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March 19, 2010

The Worst Time for a Hospital Visit

"This week in 'Doctor and Patient,' I write about how four factors — hospital occupancy, weekend admissions, nurse staffing and the seasonal flu — can not only increase the risk of dying in a hospital but can also interact in variable ways.

"The result of this interplay, according to a study published this month in the journal Medical Care, is that each hospital has a unique threshold — its own “fingerprint,” according to one of the study authors — beyond which patient safety becomes compromised. One hospital may find that a four-to-one patient-to-nurse ratio and 70 percent occupancy borders on hazardous, whereas another hospital that serves a healthier population will work efficiently at the same staffing ratio until at least 90 percent of the beds are occupied. ...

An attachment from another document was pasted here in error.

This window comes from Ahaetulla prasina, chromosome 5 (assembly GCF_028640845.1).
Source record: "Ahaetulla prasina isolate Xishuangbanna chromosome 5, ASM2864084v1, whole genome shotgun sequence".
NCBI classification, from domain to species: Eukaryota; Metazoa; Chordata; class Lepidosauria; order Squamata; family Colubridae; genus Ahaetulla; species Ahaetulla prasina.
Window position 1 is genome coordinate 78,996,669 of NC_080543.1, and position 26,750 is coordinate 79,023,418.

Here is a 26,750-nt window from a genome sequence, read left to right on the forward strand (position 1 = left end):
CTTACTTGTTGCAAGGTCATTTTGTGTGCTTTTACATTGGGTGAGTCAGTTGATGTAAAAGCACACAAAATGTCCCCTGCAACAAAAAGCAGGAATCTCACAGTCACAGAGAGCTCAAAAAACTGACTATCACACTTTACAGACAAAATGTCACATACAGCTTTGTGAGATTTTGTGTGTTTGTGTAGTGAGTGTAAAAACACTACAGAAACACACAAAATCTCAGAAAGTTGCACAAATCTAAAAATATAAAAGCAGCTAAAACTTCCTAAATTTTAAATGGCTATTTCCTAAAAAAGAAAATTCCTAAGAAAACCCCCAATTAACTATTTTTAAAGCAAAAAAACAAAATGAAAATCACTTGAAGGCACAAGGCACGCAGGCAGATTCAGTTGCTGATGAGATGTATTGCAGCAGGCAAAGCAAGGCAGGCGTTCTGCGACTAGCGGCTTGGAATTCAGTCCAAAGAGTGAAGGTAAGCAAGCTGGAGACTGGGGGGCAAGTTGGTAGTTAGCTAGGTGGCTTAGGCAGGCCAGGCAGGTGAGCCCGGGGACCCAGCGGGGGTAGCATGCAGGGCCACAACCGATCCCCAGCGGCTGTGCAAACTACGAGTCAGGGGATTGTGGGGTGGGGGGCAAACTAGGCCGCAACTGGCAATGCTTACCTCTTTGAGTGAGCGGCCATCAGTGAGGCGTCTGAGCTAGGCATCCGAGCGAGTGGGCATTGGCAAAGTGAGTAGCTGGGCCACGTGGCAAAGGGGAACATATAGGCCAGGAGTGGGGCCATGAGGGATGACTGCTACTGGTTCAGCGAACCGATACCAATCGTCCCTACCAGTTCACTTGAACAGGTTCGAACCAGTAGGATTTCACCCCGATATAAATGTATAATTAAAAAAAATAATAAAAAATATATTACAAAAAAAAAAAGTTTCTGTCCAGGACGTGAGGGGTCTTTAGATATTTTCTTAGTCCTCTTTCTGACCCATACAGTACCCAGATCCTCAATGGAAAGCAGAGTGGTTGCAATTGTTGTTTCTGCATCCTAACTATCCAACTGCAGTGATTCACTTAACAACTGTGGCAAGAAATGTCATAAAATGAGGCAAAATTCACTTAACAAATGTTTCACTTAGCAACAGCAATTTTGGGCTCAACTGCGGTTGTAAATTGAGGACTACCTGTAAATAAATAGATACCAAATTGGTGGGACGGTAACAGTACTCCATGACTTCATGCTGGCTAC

"Dr. Matthew Davis, an associate professor of pediatrics, internal medicine and public policy at the University of Michigan and senior author of the study, suggested that patients get their seasonal flu vaccinations and speak to their doctors about the timing of their procedure or admission, particularly in relation to the hospital’s overall work flow. 'I think that would be a particularly good conversation for people planning to have elective surgery,' Dr. Davis said. 'Not all of this improvement in safety has to happen within the fours walls of a hospital.'"

Read more in New York Times, March 18, 2010.